40. A Very Brief Approximation to What Is the Capability Approach of Amartya Sen? By León Tamayo, Dorian Fernando; Moreno, Jose Luis

  1. By: Orazbayev, Sultan
    Abstract: This document describes the data available through RePEc and related services: CitEc, CollEc, EDIRC, IDEAS, Genealogy and EconPapers. The document is purely descriptive, and is intended as a guide to some of the data available through RePEc on authors, institutions, collaborations, and networks.
    Keywords: RePEc; economists; bibliometrics
    JEL: A1
    Date: 2017–10–15
    URL: http://d.repec.org/n?u=RePEc:pra:mprapa:81963&r=his
  2. By: Tomohiro Machikita (Institute of Developing Economies (IDE-JETRO)); Tetsuji Okazaki (Faculty of Economics, The University of Tokyo)
    Abstract: This paper examines how trade regime change has affected the lifecycle of manufacturing plants. For this purpose, we exploited the historical event of Japan’s opening to trade in 1859 as a natural experiment. Based on plant-level data for 1902 and 1919, we explore how lifecycles of plants differ between the periods before and after 1859. It was found that lifecycles of plants were indeed different between these two periods: (1) a plant grew much faster as it aged after 1859 than before 1859; (2) this effect is larger for plants in exporting industries and plants located in metropolitan areas; (3) plant size at entry was larger for plants that entered after 1859 compared to those that entered before 1859. The difference in plant lifecycles between the periods before and after 1859 was confirmed by long-term time series data covering both periods. Based on these findings, we argue that access to markets and advanced technologies affected the lifecycle of plants.
    Date: 2017–10
    URL: http://d.repec.org/n?u=RePEc:tky:fseres:2017cf1068&r=his
  3. By: Stefano Comino; Alberto Galasso; Clara Graziano
    Abstract: What factors affect the diffusion of new economic institutions? This paper examines this question exploiting the introduction of the first regularized patent system which appeared in the Venetian Republic in 1474. We begin by developing a model which links patenting activity of craft guilds with provisions in their statutes. The model predicts that guild statutes that are more effective at preventing outsider’s entry and at mitigating price competition lead to less patenting. We test this prediction on a new dataset which combines detailed information on craft guilds and patents in the Venetian Republic during the Renaissance. We find a negative association between patenting activity and guild statutory norms which strongly restrict entry and price competition. We show that guilds which originated from medieval religious confraternities were more likely to regulate entry and competition, and that the effect on patenting is robust to instrumenting guild statutes with their quasi-exogenous religious origin. We also find that patenting was more widespread among guilds geographically distant from Venice, and among guilds in cities with lower political connection which we measure exploiting a new database on noble families and their marriages with members of the great council. Our analysis suggests that local economic and political conditions may have a substantial impact on the diffusion of new economic institutions.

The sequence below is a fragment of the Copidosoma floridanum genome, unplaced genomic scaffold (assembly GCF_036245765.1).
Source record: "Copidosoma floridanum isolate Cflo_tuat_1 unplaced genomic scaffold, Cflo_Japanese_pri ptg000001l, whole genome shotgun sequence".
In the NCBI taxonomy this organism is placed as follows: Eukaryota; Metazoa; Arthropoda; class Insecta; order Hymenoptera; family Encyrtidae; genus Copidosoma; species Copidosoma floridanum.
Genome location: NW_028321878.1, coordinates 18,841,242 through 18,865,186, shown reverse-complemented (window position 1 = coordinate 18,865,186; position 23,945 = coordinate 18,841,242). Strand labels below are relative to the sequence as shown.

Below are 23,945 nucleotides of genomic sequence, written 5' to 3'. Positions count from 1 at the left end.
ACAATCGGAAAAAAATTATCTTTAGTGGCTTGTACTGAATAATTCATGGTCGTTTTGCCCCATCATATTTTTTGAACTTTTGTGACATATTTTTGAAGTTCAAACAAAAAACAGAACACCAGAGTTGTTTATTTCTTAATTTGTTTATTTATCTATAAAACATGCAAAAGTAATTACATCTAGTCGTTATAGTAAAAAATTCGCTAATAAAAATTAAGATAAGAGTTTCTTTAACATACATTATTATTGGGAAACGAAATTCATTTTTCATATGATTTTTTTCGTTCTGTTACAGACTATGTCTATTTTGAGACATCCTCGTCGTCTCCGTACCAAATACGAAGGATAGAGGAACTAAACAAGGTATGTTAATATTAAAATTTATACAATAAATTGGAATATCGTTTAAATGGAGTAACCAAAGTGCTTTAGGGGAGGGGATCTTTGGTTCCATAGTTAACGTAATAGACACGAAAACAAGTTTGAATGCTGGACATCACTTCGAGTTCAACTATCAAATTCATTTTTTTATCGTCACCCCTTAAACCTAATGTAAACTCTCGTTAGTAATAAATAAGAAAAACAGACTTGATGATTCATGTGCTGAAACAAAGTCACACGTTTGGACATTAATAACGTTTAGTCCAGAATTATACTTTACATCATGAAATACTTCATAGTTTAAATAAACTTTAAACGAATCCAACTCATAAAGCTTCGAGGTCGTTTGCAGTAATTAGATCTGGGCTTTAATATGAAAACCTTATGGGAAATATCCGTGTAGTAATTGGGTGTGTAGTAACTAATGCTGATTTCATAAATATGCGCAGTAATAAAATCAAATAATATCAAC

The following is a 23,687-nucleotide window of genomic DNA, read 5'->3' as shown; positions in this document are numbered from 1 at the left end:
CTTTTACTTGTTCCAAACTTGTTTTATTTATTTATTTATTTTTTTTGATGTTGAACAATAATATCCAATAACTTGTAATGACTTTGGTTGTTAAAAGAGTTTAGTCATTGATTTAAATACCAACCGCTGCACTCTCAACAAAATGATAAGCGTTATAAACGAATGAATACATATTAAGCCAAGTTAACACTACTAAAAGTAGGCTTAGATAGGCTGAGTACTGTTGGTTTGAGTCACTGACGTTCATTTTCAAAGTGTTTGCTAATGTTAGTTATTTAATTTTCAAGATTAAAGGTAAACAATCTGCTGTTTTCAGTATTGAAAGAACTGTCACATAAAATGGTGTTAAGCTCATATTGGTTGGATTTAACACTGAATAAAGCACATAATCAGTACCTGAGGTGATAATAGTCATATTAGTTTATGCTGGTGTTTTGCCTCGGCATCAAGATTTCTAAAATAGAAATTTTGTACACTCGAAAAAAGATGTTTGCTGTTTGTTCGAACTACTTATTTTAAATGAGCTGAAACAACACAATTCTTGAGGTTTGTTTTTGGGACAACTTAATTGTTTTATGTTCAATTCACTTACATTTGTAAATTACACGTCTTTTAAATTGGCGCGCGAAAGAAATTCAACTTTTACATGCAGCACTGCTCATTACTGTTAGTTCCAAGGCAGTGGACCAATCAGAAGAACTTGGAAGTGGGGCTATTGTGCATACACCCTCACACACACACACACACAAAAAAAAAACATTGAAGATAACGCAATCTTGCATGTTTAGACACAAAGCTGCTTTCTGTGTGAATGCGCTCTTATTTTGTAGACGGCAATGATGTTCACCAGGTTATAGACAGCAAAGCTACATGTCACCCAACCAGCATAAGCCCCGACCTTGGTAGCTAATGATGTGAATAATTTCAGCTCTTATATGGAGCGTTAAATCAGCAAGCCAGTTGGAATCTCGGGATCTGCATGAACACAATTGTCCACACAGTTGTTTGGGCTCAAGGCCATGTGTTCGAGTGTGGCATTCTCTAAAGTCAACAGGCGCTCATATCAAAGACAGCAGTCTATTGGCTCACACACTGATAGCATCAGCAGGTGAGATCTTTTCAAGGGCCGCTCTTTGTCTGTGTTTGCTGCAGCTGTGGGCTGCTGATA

Keywords: patents, competition, guilds, institutions
    JEL: O33 O34 K23
    Date: 2017
    URL: http://d.repec.org/n?u=RePEc:ces:ceswps:_6612&r=his
  4. By: Eoin McGuirk; Nathaniel Hilger; Nicholas Miller
    Abstract: Why do wars occur? We exploit a natural experiment to test the longstanding hypothesis that leaders declare war because they fail to internalize the associated costs. We test this moral hazard theory of conflict by compiling data on the family composition of 3,693 US legislators who served in the U.S. Congress during the four conscription-era wars of the 20th century: World War I, World War II, the Korean War, and the Vietnam War. We test for agency problems by comparing the voting behavior of congressmen with draft-age sons versus draft-age daughters. We estimate that having a draft-age son reduces legislator support for pro-conscription bills by 10-17%. Legislators with draft-age sons are also more likely to win reelection, suggesting that support for conscription is punished by voters. Our results provide new evidence that agency problems contribute to political violence, and that elected officials can be influenced by changing private incentives.
    JEL: N42
    Date: 2017–10
    URL: http://d.repec.org/n?u=RePEc:nbr:nberwo:23904&r=his
  5. By: Dakshina Garfield De Silva; Marina Gertsberg; Georgia Kosmopoulou; Rachel Pownall
    Abstract: We apply network theory to study auction outcomes in the fine art market. Using a unique historical data set, of London-based art auctions that took place between 1741 and 1913, we investigate the drivers of strategic network formation between dealers (buyers) and sellers and the effect of network structure on artwork prices and market exit. The network size and similarities in art specialization between trading partners strongly influence the decision to form links. A larger network and a higher degree of specialization exacerbate informational asymmetries across buyers leading to higher rents through lower prices and facilitate longer market presence.